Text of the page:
- Try to come up with an original, debatable perspective on your topic and write a tentative thesis statement that reflects your view concisely. Being original in this case doesn’t mean you have to come up with some earth-shattering revelation about human nature—it just means you should stay away from general, bland, or obvious ideas that most people would readily agree with.
- Familiarize yourself with the resources of your school’s library—the physical books and periodicals and the online databases. Describe your project ideas to a librarian and ask for recommendations on where to look for the resources you need.
- The main purpose of your research is to for you to become very well-informed about your topic. Immerse yourself in all the relevant factual data AND acquaint yourself with the most prominent, compelling opinions on the central issues.
- Look for sources that include unusual aspects of your topic, or unconventional perspectives on it—these may provide interesting, surprising angles from which to approach your argument.
- Read your sources critically and ask yourself what informs the various perspectives on your topic. Which sources seem best informed? Which use the most compelling logic? Which are guided more by ideology or assumptions than by credible evidence?
- Take notes on your sources as you read them. Summarize the parts of each source that are relevant to your thesis. In addition to the summary, write down your thoughts on the facts and opinions laid out in these sources. Critique the sources you disagree with. This note-taking will help you to process the research material and develop your perspective on the topic.
Composing and Revising
- Once you’ve compiled some research, revisit your tentative thesis statement and revise it according to what you’ve learned—see if you can make it more specific or original. Think of the thesis as your opening statement in a debate with people whose views oppose yours.
- Sift your research notes and sources for examples you can use to discuss conflicting opinions on your topic and to illustrate your own views. Each example should have some clear connection to your central idea.
- Your essay should devote one body paragraph to each of your major ideas and examples. So begin an outline by writing a topic sentence about each major example for each of your body paragraphs. Since the topic sentence will be part of each paragraph transition, it should make a clear, logical connection between your thesis and the evidence that paragraph will discuss.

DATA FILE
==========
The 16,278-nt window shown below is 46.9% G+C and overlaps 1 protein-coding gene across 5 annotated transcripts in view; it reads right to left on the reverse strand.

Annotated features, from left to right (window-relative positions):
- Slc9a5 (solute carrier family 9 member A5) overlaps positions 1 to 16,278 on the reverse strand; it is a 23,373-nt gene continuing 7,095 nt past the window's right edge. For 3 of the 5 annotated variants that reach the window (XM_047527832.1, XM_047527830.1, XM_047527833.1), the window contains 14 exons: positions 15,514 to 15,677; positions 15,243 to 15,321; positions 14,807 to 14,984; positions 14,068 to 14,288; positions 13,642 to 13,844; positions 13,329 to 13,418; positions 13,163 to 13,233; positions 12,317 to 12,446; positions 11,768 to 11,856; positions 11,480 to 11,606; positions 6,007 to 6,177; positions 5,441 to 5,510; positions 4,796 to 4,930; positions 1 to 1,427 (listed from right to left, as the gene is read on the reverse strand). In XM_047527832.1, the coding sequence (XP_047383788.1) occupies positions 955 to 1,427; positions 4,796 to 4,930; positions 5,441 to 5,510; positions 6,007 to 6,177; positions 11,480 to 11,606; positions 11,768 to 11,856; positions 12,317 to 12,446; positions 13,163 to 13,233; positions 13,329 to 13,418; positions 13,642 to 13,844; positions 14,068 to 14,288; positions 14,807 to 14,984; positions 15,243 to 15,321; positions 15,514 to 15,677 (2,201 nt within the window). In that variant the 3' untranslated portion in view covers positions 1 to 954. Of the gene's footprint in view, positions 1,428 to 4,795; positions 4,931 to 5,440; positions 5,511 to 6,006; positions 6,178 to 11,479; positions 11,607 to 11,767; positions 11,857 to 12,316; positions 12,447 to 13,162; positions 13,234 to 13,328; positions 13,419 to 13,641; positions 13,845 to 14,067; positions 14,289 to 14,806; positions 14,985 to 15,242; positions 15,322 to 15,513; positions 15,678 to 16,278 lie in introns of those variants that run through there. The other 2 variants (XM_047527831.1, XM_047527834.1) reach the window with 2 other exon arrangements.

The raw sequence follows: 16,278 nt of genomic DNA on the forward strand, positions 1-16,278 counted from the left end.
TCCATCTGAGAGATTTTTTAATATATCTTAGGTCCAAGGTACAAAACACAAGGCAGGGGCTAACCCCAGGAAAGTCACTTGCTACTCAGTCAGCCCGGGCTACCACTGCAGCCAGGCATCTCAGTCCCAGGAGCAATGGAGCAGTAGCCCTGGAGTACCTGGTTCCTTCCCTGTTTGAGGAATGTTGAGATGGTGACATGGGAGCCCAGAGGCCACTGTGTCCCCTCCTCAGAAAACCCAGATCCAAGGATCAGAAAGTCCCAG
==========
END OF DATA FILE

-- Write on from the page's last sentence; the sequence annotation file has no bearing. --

- Complete your outline by thinking of an interesting, meaningful way to end the essay. Remember that the conclusion should sum up your central points without merely repeating what you’ve said earlier. You might suggest the larger implications of what the essay has discussed and analyzed. One way to do this is to offer a concise review of what you’ve covered combined with a reasonable forecast or recommendations for the future.
- You might want to experiment with writing the body paragraphs before you write your introduction. The details of analysis in the body of the paper often help you to determine more precisely how to word your thesis and the sentences that surround it.
- Your essay should perform several of the following tasks that overlap and merge smoothly with each other:
- Define your key terms or ideas.
- Describe and analyze specific examples of your topic.
- Summarize and evaluate contrasting opinions on your topic.
- Compare and contrast your examples and their relation to your thesis.
- Connect your examples explicitly to your central idea and to each other.
- Use plenty of quotations and paraphrase of your sources to support your analysis and argument. Integrate the quotes into your own sentences so the discussion reads more smoothly.
- Make sure you cite ALL information that comes from your sources, whether quotations or paraphrase. Use the citation format required by the class or the assignment—MLA, APA, etc. The Writers’ Toolkit citation tools will make the process easy for you by automating the format.
- Polish your essay through revision to make it artful, original, and interesting. Avoid clichéd language or the most obvious examples. You want your reader to learn something new and compelling, whether it’s an unusual fact or a novel perspective on your topic.